Provided by: bit-babbler_0.9_amd64 bug


       bbctl - query and control tool for BitBabbler hardware RNG devices


       bbctl [options]


       The  bbctl program can be used to issue command requests to the control socket of software
       controlling a BitBabbler device (such as the seedd(1) daemon).


       The following options are available:

       -s, --scan
              Scan for active devices.  This will report the  device  identifiers  which  can  be
              queried from the owner of the control socket.

       -i, --device-id=id
              Act  on only the specified device.  If no devices are explicitly specified then the
              default is to act upon all of them.  This option may be passed  multiple  times  to
              act  on some subset of the available devices.  The id must be an identifier name as
              reported by bbctl --scan, you cannot use device logical or physical addresses here.

       -b, --bin-freq
              Report the 8-bit symbol frequencies.

       -B, --bin-freq16
              Report the 16-bit symbol frequencies.

              Report the 8-bit symbol counts.  Similar to --bin-freq except the bins are reported
              in symbol order instead of sorted by frequency.

              Report  the  16-bit  symbol  counts.   Similar  to --bin-freq16 except the bins are
              reported in symbol order instead of sorted by frequency.

              Show only the first n results.  Useful when you don't want to actually see  all  65
              thousand  entries for the 16-bit bins.  The default (if neither this nor the --last
              option are specified) is to report everything in  its  full  glory.   Don't  say  I
              didn't warn you.

              Show  only  the  last n results.  Useful when you don't want to actually see all 65
              thousand entries for the 16-bit bins.  If used together with  the  --first  option,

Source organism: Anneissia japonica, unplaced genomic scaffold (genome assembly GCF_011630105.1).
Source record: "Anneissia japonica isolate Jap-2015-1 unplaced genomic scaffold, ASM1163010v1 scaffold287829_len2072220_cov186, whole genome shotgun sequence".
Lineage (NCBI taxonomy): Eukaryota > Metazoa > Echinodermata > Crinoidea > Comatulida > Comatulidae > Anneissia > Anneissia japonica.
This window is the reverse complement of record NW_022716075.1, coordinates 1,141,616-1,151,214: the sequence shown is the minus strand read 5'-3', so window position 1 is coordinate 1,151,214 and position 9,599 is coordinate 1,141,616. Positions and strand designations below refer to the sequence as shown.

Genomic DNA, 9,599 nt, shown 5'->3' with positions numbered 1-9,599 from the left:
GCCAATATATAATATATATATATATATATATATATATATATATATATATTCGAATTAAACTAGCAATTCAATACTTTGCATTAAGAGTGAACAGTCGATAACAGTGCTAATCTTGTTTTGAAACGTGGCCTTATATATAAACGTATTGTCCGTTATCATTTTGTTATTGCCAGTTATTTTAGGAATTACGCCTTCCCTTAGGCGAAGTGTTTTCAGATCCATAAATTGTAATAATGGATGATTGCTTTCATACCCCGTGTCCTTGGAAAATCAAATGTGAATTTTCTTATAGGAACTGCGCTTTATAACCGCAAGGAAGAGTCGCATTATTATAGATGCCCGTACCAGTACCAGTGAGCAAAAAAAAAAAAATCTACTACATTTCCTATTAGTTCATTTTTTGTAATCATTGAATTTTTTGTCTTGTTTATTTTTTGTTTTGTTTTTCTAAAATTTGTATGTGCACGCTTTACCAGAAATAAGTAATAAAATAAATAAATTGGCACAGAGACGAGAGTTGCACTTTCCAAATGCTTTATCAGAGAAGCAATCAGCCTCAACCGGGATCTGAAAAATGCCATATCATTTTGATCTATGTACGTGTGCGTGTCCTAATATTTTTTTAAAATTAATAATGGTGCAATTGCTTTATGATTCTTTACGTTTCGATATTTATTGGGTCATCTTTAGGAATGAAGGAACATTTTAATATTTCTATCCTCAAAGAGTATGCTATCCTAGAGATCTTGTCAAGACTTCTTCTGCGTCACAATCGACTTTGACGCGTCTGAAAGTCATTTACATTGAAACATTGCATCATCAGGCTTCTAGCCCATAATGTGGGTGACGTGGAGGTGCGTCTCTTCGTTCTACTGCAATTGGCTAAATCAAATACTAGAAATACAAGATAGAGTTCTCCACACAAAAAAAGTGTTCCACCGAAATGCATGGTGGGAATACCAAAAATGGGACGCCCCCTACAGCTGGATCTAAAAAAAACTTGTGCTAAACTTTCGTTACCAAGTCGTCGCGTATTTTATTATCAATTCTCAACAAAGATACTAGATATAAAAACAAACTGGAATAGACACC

then both the requested head and tail of the results will be shown.

       -r, --bit-runs
              Report on runs of consecutive bits.

       -S, --stats
              Report general QA statistics.

       -c, --control-socket=path
              The  filesystem  path  for the service control socket to query.  This can belong to
              any process that supports the BitBabbler control socket interface and for which the
              user running bbctl has permission to connect to.

              An  address of the form tcp:host:port may be used if the control socket is bound to
              a TCP port rather than a unix domain socket path.  The  host  part  can  be  a  DNS
              hostname  or  address  literal.   If  an  IPv6 address literal is used it should be
              enclosed in square brackets (e.g. tcp:[::1]:2020 to bind to port 2020 on the  local
              IPv6  interface).   The  port can be a port number or a service name (as defined in
              /etc/services  or  other  system  name-service  databases  which  are  queried   by

       -V, --log-verbosity=n
              Change the logging verbosity of the control socket owner.

              This  option  will  make  bbctl  wait before exiting until the seedd(1) QA checking